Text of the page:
Josephine Kinman Brewer (1910-1998)

Rabun County's first public health nurse opened the county's first health department on July 1, 1939 and began giving immunizations and directing a center for expectant mothers and well babies. Josephine Kinman had studied at Emory School of Nursing and Peabody College in Nashville. Later she traveled to the Frontier Nursing Service, School of Nurse-Midwifery in Kentucky, where she studied with the famous "Nurses on Horseback." Kinman received certification as Georgia's first nurse-midwife in March of 1942.

In November of 1942, Rabun County opened Georgia's first locally-funded rural maternity hospital. Kinman continued to be paid by the state, and a grant from the Campbell Foundation of Atlanta enabled the county to begin a clinic that would see two thousand babies delivered by February of 1951. The maternity hospital took all expectant mothers regardless of race, ability to pay or whether they lived in Rabun.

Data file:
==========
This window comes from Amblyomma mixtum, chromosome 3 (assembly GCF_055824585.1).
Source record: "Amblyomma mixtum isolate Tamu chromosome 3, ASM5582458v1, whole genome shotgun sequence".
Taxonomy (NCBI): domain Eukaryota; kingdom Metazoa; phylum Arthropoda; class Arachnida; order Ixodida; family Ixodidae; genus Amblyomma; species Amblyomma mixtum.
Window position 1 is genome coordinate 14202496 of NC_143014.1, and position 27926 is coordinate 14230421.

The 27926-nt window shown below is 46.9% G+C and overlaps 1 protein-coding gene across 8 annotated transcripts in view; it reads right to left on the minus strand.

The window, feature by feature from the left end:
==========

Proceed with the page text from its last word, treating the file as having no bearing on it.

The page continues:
Josephine Kinman joined the American Red Cross during World War Two and served in India. After the war, she returned to Rabun County, married, and became District Director of Public Health Nursing. Now Mrs. Brewer, she wrote a weekly health newspaper column, had a radio show and served on Rabun County's Board of Health for more than ten years. After her death in 1998, Josephine Kinman Brewer was eulogized as "the woman who helped nurse Rabun County into the world of modern medicine."

Help us plan for
Rabun County’s Bicentennial Celebration

Special Exhibit:
Rabun’s Twentieth Century in Review

At the turn of the twentieth century, Rabun County remained largely isolated from the outside world. This would change dramatically with the coming of a railroad which also brought tourism, logging and dam building.
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